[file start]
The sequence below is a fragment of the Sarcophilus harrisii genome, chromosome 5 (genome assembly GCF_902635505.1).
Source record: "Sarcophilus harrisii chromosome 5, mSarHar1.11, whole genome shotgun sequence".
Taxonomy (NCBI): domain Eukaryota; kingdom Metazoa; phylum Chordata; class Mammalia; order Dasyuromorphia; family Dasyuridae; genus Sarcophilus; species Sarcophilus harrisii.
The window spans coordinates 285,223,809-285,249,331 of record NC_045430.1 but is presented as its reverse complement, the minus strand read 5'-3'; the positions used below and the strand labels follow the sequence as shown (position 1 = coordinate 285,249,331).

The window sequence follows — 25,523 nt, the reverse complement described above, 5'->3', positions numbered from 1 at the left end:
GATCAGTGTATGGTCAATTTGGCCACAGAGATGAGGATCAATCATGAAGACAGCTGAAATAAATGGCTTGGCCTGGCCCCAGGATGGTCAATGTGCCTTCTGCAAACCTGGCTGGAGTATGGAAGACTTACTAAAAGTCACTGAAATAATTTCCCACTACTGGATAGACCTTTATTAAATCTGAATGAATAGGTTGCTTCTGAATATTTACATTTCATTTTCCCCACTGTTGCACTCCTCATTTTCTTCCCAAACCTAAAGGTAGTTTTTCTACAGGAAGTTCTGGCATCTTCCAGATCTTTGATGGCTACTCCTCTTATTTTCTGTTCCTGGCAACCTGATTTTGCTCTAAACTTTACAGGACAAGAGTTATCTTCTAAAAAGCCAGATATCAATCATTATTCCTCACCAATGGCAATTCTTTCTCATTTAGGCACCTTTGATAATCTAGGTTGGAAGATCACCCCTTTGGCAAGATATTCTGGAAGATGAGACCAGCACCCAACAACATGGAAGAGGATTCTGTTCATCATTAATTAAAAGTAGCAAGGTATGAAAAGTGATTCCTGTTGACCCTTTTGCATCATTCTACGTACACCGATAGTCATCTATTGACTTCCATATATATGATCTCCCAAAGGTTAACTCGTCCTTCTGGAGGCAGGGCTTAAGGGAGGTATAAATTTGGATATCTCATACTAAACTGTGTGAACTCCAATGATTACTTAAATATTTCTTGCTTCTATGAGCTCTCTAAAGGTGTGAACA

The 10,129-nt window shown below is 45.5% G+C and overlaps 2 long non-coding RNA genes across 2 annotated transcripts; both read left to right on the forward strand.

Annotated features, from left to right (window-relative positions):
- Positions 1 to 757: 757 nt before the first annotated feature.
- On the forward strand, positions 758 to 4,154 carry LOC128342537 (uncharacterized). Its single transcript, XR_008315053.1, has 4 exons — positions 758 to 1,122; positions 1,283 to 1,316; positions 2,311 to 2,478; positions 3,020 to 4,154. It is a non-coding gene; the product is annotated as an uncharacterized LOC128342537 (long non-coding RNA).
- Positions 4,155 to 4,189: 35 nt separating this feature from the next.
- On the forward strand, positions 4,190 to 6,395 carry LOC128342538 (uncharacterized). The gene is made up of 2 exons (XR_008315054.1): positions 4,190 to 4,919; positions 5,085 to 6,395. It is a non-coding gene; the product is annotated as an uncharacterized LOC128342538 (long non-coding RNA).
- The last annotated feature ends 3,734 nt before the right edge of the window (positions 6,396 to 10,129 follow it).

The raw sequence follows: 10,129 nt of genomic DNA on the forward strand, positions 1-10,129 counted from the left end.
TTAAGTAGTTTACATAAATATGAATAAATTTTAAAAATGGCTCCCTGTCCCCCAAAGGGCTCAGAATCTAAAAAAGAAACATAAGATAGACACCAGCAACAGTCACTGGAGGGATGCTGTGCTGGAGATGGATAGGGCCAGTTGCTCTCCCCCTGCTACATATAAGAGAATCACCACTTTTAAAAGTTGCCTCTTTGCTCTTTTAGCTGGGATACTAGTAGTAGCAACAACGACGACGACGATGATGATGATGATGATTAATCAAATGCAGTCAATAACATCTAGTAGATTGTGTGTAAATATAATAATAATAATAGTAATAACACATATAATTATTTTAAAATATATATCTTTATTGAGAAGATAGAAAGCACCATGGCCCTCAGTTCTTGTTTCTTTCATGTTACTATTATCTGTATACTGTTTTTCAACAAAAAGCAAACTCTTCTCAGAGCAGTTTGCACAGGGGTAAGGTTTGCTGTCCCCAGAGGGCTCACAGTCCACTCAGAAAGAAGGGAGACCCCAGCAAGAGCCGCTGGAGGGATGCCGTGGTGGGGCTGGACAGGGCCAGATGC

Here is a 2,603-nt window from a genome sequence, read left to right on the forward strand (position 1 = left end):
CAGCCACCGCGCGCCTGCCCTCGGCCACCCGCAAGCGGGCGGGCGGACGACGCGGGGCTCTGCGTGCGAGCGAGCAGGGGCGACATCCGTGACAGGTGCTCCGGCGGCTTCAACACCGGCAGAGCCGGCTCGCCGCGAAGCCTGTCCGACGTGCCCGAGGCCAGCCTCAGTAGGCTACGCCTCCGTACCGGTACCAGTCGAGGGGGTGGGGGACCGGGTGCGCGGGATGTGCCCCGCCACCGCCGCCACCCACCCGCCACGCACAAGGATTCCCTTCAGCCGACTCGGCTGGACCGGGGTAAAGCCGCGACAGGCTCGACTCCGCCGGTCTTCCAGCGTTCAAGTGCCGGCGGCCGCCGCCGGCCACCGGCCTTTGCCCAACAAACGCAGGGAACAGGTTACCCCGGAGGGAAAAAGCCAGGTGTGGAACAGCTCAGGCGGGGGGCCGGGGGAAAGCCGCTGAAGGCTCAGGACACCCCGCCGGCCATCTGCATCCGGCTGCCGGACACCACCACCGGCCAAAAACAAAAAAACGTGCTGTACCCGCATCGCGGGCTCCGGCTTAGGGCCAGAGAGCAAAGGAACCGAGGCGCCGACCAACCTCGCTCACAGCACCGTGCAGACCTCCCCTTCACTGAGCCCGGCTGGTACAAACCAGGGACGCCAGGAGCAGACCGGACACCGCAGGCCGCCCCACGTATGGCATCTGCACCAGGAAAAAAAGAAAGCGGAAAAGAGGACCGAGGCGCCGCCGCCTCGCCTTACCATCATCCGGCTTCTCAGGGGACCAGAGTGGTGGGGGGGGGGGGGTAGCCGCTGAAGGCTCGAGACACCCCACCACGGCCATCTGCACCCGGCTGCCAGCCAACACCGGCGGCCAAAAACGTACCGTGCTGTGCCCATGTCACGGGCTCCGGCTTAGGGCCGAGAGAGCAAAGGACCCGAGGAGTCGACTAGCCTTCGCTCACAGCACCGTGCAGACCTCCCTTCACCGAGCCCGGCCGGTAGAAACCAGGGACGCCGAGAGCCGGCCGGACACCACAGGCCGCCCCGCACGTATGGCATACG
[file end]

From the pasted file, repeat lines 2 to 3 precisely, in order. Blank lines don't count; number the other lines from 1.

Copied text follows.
Source record: "Sarcophilus harrisii chromosome 5, mSarHar1.11, whole genome shotgun sequence".
Taxonomy (NCBI): domain Eukaryota; kingdom Metazoa; phylum Chordata; class Mammalia; order Dasyuromorphia; family Dasyuridae; genus Sarcophilus; species Sarcophilus harrisii.